A photo showing a group of advocates from the National Alliance to End Homelessness in front of Eleanor Holmes Norton's office.
A delegation of advocates from the National Alliance to oEnd Homelessness Conference visited the office of D.C. Delegate Eleanor Holmes Norton noon July 23 to discuss effective polices for ending homelessness // Photo by Jennifer McLaughlin

Housing authorities all across the country are doing new and innovative things to help end homelessness. The recent conference held by the National Alliance to End Homelessness featured a discussion on how housing authorities can be more effective in ending homelessness. 

The panel started with Kara Capobianco, who was on hand to describe efforts by Norwalk Housing Authority in Connecticut. “Be diligent,” she said, suggesting that housing authorities should not be in the business of creating homelessness.  

The panel also featured Tanya Torno who works with the Continuum of Care in Riverside County, California. She said that Riverside is the tenth largest county in the U.S. and the fourth most populous county in California. Torno said 56 percent of this population is living under the poverty level but that her housing authority’s mission is to “really promote healthy thriving communities that reignite hope.”  

She highlighted a family reunification program as well as a program funding housing authorities for persons living with HIV/AIDS. Riverside also has a moving on/special program preference.  

“We recognize that we’re not using this 15 percent that HUD set aside [for natural disasters],” Torno said. “We wanted to earmark these vouchers for individuals who would be waiting for at least the next 12 months. We have a dedicated homeless outreach team.”    

That team also includes realtors as housing navigators. “We do whatever it takes for families to have housing case management. In 2017 we were the first community to reach functional zero,” Torno said.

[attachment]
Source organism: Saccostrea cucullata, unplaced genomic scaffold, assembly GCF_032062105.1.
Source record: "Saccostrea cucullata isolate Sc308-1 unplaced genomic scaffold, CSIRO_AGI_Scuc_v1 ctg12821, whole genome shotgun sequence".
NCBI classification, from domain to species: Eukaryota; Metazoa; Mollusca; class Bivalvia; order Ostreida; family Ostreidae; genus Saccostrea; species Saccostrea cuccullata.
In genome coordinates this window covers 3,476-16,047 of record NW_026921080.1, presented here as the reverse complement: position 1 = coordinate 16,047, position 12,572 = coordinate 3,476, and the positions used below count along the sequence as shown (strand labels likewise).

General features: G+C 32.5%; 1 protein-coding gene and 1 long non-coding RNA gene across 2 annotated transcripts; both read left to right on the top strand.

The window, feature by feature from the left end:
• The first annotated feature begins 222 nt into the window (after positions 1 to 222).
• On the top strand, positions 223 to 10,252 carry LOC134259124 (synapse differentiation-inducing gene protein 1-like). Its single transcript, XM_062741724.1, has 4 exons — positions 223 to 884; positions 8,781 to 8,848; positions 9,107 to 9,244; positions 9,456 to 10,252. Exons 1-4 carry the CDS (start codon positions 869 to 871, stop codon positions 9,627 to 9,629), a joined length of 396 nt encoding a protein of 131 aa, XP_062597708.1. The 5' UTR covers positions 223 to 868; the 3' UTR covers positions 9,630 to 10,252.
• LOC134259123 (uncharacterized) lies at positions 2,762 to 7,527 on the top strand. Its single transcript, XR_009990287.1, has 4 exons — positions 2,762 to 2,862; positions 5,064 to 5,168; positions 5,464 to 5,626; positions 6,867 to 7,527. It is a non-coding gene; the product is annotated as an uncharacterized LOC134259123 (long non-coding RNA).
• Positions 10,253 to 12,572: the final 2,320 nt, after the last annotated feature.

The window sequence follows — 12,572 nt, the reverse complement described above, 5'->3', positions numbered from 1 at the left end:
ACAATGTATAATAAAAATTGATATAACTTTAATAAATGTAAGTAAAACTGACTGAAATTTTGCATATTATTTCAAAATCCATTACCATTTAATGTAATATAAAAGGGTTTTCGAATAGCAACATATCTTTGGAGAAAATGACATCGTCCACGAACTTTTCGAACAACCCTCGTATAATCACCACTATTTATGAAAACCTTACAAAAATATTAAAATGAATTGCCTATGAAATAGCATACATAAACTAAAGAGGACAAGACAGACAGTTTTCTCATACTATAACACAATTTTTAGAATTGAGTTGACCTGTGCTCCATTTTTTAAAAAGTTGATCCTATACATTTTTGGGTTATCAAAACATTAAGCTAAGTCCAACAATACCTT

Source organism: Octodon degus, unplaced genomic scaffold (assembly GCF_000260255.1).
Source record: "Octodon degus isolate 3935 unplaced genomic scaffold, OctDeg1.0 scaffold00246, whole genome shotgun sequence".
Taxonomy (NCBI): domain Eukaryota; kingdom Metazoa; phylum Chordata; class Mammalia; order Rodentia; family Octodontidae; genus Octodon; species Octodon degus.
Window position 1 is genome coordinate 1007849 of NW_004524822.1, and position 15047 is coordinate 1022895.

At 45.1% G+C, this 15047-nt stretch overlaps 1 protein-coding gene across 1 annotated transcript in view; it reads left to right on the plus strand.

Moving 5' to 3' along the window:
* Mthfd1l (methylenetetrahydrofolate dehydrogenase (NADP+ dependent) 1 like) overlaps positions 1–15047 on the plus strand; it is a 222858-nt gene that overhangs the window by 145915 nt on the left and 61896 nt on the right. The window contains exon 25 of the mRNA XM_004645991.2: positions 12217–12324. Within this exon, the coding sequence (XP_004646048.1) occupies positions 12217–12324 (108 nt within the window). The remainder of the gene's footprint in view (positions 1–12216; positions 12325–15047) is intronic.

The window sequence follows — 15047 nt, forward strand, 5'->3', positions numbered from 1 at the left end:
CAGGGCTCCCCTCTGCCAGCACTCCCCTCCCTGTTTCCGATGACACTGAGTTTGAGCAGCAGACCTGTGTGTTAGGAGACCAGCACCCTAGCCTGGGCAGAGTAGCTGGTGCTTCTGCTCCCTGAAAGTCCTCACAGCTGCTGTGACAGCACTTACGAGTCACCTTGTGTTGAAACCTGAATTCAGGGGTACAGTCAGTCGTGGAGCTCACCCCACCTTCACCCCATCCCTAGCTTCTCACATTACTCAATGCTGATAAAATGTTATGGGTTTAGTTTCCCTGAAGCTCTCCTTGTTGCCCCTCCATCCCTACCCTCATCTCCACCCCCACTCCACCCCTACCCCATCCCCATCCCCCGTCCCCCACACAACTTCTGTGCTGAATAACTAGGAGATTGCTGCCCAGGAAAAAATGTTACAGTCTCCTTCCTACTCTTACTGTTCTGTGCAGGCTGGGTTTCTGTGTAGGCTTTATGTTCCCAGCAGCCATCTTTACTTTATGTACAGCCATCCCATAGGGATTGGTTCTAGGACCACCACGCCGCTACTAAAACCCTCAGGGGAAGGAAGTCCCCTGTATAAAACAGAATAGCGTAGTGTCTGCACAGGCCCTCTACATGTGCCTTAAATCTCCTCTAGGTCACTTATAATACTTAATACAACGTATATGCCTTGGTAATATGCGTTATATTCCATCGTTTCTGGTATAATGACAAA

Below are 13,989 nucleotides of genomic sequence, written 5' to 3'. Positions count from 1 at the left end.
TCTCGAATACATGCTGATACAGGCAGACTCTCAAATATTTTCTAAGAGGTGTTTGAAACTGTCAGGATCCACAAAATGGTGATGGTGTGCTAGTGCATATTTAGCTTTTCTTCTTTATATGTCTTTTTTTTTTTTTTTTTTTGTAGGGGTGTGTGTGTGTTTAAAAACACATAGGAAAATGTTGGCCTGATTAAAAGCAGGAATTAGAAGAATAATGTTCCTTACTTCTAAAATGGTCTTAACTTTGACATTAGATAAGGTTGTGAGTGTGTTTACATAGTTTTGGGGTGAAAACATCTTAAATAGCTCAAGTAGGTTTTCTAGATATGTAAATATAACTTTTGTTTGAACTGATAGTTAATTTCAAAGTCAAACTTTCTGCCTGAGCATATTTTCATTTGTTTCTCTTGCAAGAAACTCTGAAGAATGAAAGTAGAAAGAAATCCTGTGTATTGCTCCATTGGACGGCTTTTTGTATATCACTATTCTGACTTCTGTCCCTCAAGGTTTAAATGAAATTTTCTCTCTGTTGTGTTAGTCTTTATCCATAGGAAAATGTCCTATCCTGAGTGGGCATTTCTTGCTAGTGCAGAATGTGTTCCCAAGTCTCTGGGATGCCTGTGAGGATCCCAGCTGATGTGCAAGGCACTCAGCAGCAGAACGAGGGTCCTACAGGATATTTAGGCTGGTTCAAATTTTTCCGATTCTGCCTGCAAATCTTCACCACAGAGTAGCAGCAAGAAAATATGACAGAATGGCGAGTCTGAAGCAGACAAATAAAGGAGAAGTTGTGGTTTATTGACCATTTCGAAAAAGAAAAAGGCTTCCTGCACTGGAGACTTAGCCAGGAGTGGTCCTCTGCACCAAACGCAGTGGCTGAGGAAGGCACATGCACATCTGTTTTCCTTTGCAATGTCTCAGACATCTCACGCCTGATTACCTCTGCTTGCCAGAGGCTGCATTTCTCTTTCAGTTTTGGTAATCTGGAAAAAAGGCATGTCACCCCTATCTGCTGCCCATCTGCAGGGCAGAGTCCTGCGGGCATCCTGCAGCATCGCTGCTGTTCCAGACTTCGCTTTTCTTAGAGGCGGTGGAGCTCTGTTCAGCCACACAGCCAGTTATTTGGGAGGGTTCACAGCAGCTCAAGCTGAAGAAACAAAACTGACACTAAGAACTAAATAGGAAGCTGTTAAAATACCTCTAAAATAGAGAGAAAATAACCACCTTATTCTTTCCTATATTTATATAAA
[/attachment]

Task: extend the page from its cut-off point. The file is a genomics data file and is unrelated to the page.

She also took some time to describe Riverside County Housing Authority’s response to migrant families, including the provision of transportation and triage service to undocumented persons. “We took it on because nobody else did it,“ Torno said. “Your local public housing authority has access to thousands of landlords.” She emphasized public-private partnerships and recommended service providers find out when their public housing authority begins drafting its administrative plan. 

The panel also included Victoria Mallette from Miami Dade County. According to Mallette, the county has a dedicated food and drink tax that funds additional housing vouchers. “We were the 62nd county to end veteran homelessness,“ she said. 

Mallette shared that Miami Dade County’s Continuum of Care renovates public housing units in need of service repairs and has produced at least 45 new units. “Miami Dade County also used family reunification programs. We are able to refer children who are documented and their parents might not be,“ she said. “Miami Dade prioritizes homeless singles, youth and families.” Mallette recommends that people in other communities know their public housing authority, be proactive, not wait for their PHA to call them, and be responsive.  

All of the panelists agreed housing authorities will have to be an essential part of ending homelessness. Their sole mission and creation was to combat housing instability across the nation.  

The District of Columbia’s public housing stock needs $2.2 billion worth of repairs, according to a proposal released by the D.C. Housing Authority two months ago. Activists who attended the meeting hope that some of the suggestions from the National Alliance to End Homelessness will be the catalyst for the District of Columbia to also reach “functional zero” and in the Bowser administration’s phrase, make homelessness “rare, brief, and non-recurring.